I’m surprised that I wound up liking Uncharted as much as I did, and to be honest I half-expected this to be a negative review. It’s an inexpensive, fun game with a cool- if not completely enveloping- mainstream setting. The irony is that you could easily retheme this entire game by replacing the art with characters and objects from the Indiana Jones films, and it’d still be the same good game.

Muddying Marisa

Marisa Chase of Uncharted: Golden Abyss

See that fetching young lady up there? That’s Marisa Chase. She’s your sidekick/guide/reason for killing dudes in Uncharted: Golden Abyss. She’s an archaeologist, like her grandfather and like her grandfather she’s looking for a link between a secret sect of Spanish friars and a city of gold hidden in the Central American jungle.

Uncharted wouldn’t be Uncharted without a plucky female there to act as the straight woman to Nate’s jokes, as well as point out obvious things like ledges and bullets and murderous henchmen. She can shimmy and jump like Nate and she knows as much, if not more, about the lore of the region as Nate and she drives a mean canoe. She’s a pretty valuable asset as you make your way through the jungle towards a reunion with the slimy Dante and his ally turned enemy General Guero.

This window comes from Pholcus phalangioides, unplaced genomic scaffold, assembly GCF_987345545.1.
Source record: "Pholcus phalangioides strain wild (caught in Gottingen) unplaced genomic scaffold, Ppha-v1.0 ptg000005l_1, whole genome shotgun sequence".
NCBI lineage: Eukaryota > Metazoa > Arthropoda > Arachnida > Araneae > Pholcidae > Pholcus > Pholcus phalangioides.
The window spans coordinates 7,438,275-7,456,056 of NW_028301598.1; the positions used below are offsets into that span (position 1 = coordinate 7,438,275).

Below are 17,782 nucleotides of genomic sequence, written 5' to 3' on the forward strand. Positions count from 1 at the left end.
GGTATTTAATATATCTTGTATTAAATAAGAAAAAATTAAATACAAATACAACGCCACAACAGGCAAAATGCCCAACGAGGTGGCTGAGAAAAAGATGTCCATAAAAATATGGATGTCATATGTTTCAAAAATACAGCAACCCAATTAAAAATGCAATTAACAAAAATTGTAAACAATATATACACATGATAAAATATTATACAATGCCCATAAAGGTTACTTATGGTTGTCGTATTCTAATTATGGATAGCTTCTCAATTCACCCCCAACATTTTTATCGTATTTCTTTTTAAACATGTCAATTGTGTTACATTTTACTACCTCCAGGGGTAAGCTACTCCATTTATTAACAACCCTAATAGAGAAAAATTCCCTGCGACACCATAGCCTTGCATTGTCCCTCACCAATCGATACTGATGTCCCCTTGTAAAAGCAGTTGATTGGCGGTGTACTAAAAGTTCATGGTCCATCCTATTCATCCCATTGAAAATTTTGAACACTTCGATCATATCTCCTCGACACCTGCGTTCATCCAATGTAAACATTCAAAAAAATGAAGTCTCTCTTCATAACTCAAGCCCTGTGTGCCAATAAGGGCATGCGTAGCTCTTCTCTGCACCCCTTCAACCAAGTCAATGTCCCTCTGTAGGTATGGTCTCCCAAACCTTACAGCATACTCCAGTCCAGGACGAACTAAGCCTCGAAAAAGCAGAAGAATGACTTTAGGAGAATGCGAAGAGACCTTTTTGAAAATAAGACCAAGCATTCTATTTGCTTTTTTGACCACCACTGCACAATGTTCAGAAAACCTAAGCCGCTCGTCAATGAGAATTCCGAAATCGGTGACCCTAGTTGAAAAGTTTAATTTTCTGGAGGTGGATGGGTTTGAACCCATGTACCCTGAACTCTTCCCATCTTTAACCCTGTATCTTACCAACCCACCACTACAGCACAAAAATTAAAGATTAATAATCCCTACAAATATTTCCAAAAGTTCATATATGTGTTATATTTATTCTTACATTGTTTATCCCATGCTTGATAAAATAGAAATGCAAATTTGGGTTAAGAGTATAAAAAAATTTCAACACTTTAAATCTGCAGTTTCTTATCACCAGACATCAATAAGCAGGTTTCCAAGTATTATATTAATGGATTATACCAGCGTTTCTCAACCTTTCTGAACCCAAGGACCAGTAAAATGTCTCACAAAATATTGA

There is one important difference between her and Nate though, and it’s one I wish the writers would have stuck with. Unlike the other ladies in Drake’s life, Marisa doesn’t use guns. Right up until when she does.

We’re going to get into Golden Abyss spoiler territory here, so I won’t be offended if you hold off on reading this until you play the game. As launch games go, I liked it, although it pales in comparison to Uncharted 2, what I consider to be the high water mark for the franchise. Sony has a pretty good track record with bringing their exclusive franchises to their handhelds and Golden Abyss sits firmly in the middle of these efforts. It’s not as good as the God of War PSP games, but it’s vastly better than Special Agent Clank. Among Uncharted games, I’d say it’s on par with Uncharted: Drake’s Fortune, way below Uncharted 2 and way above Uncharted 3.